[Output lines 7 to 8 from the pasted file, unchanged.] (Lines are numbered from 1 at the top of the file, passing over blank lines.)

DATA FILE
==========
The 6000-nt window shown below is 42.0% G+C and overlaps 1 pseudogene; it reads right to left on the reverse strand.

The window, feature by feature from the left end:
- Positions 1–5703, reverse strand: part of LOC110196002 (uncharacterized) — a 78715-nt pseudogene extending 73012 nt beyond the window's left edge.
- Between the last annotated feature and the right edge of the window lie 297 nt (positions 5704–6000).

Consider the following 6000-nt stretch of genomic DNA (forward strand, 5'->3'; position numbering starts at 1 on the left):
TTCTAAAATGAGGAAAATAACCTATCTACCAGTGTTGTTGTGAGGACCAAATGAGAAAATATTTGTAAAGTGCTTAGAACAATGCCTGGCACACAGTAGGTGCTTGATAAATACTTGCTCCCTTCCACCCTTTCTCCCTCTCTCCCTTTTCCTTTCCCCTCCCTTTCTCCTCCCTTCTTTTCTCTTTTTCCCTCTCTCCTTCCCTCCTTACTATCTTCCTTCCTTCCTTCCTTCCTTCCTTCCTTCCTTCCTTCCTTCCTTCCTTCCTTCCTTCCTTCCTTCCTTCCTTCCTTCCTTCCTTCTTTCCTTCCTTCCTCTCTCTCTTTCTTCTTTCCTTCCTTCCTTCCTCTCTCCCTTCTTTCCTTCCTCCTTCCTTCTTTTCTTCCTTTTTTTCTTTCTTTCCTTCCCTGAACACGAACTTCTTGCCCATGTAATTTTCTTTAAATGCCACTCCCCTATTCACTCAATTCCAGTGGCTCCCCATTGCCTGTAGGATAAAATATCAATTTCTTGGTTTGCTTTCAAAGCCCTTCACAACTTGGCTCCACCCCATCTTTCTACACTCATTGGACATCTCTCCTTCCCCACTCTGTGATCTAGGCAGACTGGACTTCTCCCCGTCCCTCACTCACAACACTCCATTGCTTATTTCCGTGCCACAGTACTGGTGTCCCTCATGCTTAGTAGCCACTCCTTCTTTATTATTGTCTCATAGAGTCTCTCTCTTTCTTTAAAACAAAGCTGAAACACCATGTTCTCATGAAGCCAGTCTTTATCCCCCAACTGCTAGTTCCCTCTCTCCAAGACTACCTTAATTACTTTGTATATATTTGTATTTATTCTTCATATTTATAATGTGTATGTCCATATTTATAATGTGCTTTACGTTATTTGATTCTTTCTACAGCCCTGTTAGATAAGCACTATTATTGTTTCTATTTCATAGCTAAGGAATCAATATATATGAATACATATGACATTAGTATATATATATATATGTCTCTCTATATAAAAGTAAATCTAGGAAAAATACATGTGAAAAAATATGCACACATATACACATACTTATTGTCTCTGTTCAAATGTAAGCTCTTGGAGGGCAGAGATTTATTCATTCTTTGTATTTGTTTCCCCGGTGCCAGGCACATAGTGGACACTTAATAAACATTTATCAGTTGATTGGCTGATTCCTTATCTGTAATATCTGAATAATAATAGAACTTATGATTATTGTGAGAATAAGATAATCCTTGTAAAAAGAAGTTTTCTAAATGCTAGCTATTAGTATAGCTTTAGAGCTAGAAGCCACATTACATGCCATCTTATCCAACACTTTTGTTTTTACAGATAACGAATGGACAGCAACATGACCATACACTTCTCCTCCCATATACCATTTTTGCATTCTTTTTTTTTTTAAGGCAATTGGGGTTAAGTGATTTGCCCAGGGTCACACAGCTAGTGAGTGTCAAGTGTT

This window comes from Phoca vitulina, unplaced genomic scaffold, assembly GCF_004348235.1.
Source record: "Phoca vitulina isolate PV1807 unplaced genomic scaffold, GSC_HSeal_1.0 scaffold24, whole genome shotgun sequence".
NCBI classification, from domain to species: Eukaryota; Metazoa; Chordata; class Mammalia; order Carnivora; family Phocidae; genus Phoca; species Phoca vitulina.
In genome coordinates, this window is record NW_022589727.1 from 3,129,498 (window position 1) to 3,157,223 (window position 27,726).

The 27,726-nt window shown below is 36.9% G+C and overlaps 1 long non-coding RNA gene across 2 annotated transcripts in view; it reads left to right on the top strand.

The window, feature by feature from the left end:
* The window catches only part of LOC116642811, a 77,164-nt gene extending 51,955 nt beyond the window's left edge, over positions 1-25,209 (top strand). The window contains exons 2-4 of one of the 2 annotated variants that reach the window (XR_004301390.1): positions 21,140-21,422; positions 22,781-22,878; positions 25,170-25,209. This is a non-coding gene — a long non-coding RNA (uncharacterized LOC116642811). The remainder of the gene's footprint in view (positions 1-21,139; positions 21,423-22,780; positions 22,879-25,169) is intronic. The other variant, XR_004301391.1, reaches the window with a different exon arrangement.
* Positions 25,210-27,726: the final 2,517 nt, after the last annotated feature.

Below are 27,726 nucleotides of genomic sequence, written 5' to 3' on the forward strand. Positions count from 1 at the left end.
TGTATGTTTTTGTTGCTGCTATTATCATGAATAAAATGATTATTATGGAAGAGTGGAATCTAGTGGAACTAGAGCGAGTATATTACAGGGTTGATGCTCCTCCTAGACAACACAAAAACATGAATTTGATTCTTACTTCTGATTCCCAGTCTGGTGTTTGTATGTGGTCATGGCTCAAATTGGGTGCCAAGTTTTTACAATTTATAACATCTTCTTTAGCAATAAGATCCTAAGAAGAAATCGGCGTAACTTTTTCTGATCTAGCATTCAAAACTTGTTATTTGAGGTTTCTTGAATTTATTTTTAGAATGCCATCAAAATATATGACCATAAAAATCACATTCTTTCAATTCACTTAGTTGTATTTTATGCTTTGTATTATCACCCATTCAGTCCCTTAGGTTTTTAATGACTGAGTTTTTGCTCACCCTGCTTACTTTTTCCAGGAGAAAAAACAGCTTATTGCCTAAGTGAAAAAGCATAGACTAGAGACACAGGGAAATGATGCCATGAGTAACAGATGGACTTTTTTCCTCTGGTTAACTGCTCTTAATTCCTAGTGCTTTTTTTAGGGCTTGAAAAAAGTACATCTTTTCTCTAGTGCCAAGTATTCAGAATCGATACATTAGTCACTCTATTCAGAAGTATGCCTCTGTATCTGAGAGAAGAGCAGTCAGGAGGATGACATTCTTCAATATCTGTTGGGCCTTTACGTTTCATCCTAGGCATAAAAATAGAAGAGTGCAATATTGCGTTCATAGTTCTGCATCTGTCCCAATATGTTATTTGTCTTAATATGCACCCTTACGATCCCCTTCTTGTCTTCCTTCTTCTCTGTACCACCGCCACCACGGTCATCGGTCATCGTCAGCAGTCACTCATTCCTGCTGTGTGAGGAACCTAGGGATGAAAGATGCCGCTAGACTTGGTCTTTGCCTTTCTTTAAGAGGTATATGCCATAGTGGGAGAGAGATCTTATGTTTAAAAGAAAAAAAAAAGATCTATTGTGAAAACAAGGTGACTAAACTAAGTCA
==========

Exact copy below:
This window comes from Phoca vitulina, unplaced genomic scaffold, assembly GCF_004348235.1.
Source record: "Phoca vitulina isolate PV1807 unplaced genomic scaffold, GSC_HSeal_1.0 scaffold24, whole genome shotgun sequence".